In 1963 the South African authorities raided Lilliesleaf farm and arrested nineteen leading members of the ANC and MK. Among those arrested were five whites: Lionel Bernstein, Hilliard Festenstein, Denis Goldberg, Arthur Goldreich, and Bob Hepple. Shortly thereafter, James Kantor and Harold Wolpe were arrested in connection with the Liliesleaf raid. They were all Jews. The raid and subsequent arrests would prove a devastating setback to the “African” liberation movement.

Shortly after being arrested, Harold Wolpe and Arthur Goldreich were left in the custody of a young guard. He was promised a handsome bribe in return for allowing them to escape, which they did. It was during this escape that they were hidden by Barney Simon, a fellow Jew. Simon, like Benjamin Pogrund, had been a member of the Habonim in his youth and edited The Classic, the “first nonracial literary magazine” in South Africa. Two days later Wolpe and Goldreich parted ways with Simon and eventually fled abroad.

During this time the MK Regional Command in Natal was Ronald Kasril’s area of responsibility. Another South African Jew, he had been forced to flee the country with his girlfriend Eleanor Anderson after one of his fellow terrorists, Bruno Mtolo, was caught during what his comrades assumed was a drinking binge in town. Mtolo had visited the MK headquarters in Rivonia earlier in 1963. Mtolo already had an extensive record of petty crimes and agreed to become a state witness within mere hours of his arrest. Kasrils would play a role in coordinating the movement abroad with fellow Jews Joe Slovo and Gill Marcus.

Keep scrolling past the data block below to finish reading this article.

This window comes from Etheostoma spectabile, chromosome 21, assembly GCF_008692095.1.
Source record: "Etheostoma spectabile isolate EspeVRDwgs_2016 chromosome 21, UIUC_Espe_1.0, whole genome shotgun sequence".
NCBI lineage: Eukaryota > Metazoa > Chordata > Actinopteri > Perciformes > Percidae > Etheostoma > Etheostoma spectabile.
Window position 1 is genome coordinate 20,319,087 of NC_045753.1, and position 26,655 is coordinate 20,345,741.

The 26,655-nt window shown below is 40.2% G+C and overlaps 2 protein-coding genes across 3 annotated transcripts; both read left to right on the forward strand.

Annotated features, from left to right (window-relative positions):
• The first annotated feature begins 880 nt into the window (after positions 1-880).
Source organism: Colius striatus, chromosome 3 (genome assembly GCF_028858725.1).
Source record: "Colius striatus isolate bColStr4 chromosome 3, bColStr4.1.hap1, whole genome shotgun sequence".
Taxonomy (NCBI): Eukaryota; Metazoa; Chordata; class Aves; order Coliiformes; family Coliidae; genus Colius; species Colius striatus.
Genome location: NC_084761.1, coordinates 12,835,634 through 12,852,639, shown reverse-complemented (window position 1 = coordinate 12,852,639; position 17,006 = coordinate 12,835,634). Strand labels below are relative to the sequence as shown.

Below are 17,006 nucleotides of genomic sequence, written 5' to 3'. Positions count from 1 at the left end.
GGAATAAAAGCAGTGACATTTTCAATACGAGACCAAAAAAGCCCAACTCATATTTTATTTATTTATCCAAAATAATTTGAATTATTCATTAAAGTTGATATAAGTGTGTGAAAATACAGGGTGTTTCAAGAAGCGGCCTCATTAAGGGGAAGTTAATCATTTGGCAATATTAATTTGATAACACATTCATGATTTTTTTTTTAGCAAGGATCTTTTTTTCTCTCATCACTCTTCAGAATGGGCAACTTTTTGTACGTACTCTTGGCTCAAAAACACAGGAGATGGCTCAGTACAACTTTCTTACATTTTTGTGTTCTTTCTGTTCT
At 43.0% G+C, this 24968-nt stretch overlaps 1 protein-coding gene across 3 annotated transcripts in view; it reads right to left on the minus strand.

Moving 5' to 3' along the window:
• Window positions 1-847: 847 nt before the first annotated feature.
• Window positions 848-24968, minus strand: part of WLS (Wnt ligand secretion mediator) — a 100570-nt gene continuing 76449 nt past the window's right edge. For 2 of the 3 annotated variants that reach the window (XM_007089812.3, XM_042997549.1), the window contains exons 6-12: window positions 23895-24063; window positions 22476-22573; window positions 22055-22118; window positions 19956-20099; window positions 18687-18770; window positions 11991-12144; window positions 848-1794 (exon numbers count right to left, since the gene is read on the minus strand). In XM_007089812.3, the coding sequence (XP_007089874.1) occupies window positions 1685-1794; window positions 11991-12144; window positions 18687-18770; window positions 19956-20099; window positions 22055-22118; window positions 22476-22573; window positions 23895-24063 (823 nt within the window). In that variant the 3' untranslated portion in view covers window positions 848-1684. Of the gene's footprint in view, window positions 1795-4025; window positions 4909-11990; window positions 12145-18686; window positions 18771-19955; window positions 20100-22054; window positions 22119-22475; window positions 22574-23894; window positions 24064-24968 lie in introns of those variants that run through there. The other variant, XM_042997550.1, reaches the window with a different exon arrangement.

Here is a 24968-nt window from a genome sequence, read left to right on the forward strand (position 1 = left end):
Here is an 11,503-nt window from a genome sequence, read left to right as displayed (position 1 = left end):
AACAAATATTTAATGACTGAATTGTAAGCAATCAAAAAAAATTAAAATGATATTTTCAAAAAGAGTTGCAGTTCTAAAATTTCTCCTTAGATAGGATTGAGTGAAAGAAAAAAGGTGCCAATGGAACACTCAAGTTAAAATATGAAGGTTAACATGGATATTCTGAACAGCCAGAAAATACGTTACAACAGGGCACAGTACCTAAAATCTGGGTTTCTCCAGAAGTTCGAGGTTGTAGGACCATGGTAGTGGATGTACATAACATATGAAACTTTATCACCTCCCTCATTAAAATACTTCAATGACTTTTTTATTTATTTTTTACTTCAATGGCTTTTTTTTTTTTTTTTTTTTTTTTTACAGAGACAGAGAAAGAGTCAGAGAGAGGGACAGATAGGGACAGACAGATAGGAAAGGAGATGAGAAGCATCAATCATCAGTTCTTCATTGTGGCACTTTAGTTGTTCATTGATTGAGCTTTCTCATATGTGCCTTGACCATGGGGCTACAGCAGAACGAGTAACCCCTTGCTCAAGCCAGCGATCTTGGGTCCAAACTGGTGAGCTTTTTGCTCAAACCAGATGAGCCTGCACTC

Nelson Mandela was ultimately dragged into the new Rivonia trial owing to a number of documents in his handwriting that had been seized from Lilliesleaf. Other documents included the plans for ‘Operation Mayibuye.’ Two of the three defense lawyers, Arthur Chaskalson and Joel Joffe, were Jewish. The head prosecutor, Percy Yutar, was also Jewish. In a 1988 interview, Yutar claimed that he had deliberately reduced the charges against the defendants from treason to sabotage with the intent to save the accused from the death penalty. However, on 11 June 1964 Mandela, Sisulu, and Mbeki would be sentenced to life imprisonment. He would remain in prison until 1990.

Mandela maintained his far-left positions two weeks before his release from prison, “The nationalization of the mines, banks, and monopoly industries is the policy of the ANC, and the change or modification of our views in this regard is inconceivable. Black economic empowerment is a goal we fully support and encourage, but in our situation state control of certain sectors of the economy is unavoidable.” Two weeks later, Mandela would be released from prison by F. W. de Klerk. The South African government unbanned political organizations such as the ANC and Communist Party. Mandela’s communist supporters such as Slovo, Kasrils, and Marcus would be allowed to return to the country.

Mandela had an astounding change of heart upon being released from prison. After Mandela began holding regular meetings with former Anglo American and De Beers chairman Harry Oppenheimer, they reversed the ANC’s economic position. In his first post-election interview as president Mandela stated: “In our economic policies . . . there is not a single reference to things like nationalization, and this is not accidental . . .” Following the 1994 election in which Mandela was elected president, the ANC submitted its economic program to Oppenheimer “for approval.”

Ironically, between 1997 and 2004 eighteen state-owned firms were sold by the South African government, raising $4 billion. Even stranger, the Minister of Finance elected during the 1994 elections was none other than Gill Marcus. In fact, it was under this new leadership that the central South African Reserve Bank was privatized. Marcus became Deputy Governor of the Reserve Bank in 1999, and its Governor in 2009.